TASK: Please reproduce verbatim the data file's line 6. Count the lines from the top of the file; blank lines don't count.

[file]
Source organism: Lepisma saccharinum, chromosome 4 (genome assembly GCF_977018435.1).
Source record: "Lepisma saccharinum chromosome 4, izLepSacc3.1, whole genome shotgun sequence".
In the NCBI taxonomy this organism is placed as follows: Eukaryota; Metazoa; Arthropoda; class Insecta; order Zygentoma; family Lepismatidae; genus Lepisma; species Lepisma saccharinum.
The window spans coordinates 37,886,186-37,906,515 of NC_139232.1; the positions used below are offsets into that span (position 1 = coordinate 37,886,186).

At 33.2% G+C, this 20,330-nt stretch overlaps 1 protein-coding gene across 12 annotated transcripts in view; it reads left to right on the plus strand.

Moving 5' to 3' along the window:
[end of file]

Moving 5' to 3' along the window: